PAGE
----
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Xinjiang AIDS attack rumor denied
Global Times | November 18, 2011 00:47
By Huang Jingjing
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Both public security and health authorities on Wednesday refuted a rumor claiming that a large group of HIV/AIDS carriers had infiltrated large cities and intended to transmit the virus by contaminating food sources.

The rumor, that went viral, claimed that some 20,000 HIV-positive sufferers from the Xinjiang Uyghur Autonomous Region had gone to major cities across the country and laced restaurant food with their blood. 

It said those attackers were incited by separatists and terrorists, and warned people to not eat Xinjiang food.

"The Ministry of Public Security and the Ministry of Health (MOH) have confirmed the threat. Several people in Henan Province have been infected," the rumor claimed.

The MOH rebutted the rumor Wednesday, saying that the virus can be transmitted only through blood, sexual contact and pregnancy.

"People will not be infected with the virus through drinking, eating or sharing tableware, and there is no case either in China or abroad in which people were infected in this way," the ministry said.

On the same day, the Xinjiang Public Security Bureau (XPSB) also refuted the rumor, saying their investigation had turned up not a shred of evidence to corroborate it.

Li Li, a deputy director with the XPSB publicity office, told the Global Times that authorities had not discovered the origin of the rumor and no arrests had been made.

Yi Jinfeng, an owner of a halal restaurant in Chaoyang district, Beijing, told the Global Times that his business had not been affected so far.

"The rumor is a joke for people who know about HIV/AIDS prevention," Yi said.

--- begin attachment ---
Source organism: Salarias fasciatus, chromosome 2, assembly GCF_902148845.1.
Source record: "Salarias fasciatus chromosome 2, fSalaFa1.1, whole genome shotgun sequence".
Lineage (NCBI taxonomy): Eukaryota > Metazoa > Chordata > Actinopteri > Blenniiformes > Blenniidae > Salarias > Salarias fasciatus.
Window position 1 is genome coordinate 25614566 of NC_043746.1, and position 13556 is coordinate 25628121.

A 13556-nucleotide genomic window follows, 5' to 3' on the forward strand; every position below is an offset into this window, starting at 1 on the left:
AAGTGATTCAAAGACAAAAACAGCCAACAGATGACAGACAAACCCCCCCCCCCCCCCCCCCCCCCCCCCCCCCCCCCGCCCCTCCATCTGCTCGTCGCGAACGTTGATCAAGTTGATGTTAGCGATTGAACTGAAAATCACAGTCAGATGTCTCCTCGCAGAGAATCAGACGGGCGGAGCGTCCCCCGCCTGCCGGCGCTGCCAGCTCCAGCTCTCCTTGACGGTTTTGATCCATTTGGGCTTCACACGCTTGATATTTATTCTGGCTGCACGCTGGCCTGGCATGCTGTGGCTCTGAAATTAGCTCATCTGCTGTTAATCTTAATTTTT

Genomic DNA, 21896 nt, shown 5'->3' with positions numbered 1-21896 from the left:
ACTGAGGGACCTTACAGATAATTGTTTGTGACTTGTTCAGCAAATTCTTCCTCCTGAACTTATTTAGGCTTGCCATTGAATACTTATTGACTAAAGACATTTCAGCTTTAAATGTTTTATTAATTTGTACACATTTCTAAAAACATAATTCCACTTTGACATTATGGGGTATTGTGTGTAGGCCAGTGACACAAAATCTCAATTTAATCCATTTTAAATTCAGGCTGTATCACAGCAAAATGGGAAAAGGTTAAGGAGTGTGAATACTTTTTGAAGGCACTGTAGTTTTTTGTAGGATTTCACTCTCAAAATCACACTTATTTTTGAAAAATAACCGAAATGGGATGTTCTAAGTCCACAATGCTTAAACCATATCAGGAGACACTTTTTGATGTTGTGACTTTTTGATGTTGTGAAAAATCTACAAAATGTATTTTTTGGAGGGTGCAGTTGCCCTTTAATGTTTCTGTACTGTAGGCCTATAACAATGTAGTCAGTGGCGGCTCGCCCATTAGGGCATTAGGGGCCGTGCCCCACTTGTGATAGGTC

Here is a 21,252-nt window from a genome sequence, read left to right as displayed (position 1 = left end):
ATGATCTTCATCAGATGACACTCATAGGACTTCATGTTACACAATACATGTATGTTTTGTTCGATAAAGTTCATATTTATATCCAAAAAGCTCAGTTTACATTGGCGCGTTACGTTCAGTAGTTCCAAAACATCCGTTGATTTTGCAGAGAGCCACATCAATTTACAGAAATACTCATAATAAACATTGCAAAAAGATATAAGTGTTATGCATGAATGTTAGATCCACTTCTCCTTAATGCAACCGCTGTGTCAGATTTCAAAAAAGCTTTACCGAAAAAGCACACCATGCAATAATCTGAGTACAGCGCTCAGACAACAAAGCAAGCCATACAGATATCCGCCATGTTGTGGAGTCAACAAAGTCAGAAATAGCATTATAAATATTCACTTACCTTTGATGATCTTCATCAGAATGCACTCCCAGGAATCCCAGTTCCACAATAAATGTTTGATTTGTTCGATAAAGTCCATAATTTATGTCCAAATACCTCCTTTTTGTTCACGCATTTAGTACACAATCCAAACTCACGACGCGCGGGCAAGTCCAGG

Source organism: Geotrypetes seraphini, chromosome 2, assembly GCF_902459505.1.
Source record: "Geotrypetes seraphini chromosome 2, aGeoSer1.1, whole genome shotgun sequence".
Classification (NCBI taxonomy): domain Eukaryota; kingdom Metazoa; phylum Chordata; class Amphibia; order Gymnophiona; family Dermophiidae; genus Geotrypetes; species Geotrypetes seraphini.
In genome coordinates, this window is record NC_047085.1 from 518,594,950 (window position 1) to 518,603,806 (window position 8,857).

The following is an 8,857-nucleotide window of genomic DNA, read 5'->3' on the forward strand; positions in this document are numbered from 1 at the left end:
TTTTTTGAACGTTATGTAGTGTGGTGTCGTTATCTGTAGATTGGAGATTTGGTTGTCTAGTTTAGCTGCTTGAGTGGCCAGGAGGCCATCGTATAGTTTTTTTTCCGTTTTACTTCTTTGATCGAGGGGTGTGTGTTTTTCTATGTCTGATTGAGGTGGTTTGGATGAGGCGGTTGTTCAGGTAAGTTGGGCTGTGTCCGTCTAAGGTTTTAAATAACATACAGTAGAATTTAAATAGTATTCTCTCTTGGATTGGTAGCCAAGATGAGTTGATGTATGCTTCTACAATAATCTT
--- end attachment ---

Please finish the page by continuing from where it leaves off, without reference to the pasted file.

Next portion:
However, it still made some people uncomfortable.

"I received the message from my mother. I knew it was groundless after reading it, but my mother was concerned and asked me to not eat in street restaurants," Li Xujun, 28, an IT engineer in Beijing, told the Global Times.

A similar rumor circulated in the country in early 2008, which was then refuted by the Urumqi health bureau.

Peng Xiaohui, a vice secretary-general of the World Association of Chinese Sexologists, told the Global Times that the rumor could cause panic among those who lack awareness of the disease.

"Someone must have started the rumor to cause a stir by taking advantage of these people's poor knowledge and fear of the disease," Peng said, adding that authorities need to further raise people's awareness of AIDS prevention.

Wang Sixin, a law professor at the Communication University of China, speculated that the rumor could be cooked up by some hostile groups.

"They might intend to cause panic and instability, as the rumor could not only stir discrimination and misunderstanding toward HIV/AIDS patients, but also stir up ethnic tensions," Wang said.

Xinjiang was hit by two terrorist attacks this summer. On July 20, police shot 14 rioters who had attacked a police station in the city of Hotan. Less than two weeks later, four suspects were shot dead by police in the city of Kashgar after they mowed pedestrians down in a truck.

In July 5, 2009, a riot in Urumqi left 197 people dead and more than 1,600 others injured. The riot was confirmed as a premeditated crime orchestrated by separatists from outside the country.

Ministry of Public Security figures issued in 2007 showed that terrorist forces in and outside Xinjiang had led to 260 terrorism attacks in China and overseas in the past decade, killing over 160 people and injuring over 440 others.

In 2002, the UN Security Council added the East Turkestan Islamic Movement to its list of terrorist groups.

Apart from speculation of a terrorist plot, the rumor also highlighted social problems in China caused by faulty information online.

According to the Computer Information Network and Internet Security, Protection and Management Regulations enacted in 1997, any person spreading rumors will be fined a maximum of 5,000 yuan. 

Li Leping, a deputy chief procurator from Changzhou People's Procuratorate of Jiangsu Province, told Legal Daily that the current legal punishment for such acts is too light compared to the losses and impact caused.

The State Council Information Office also vowed to firmly crack down on online rumors.

"Such rumors are cancer to the Internet and the society. To clear them up needs joint efforts from the whole society," the office said in a statement on September 30.

Zheng Yi and Zhu Shanshan contributed to this story



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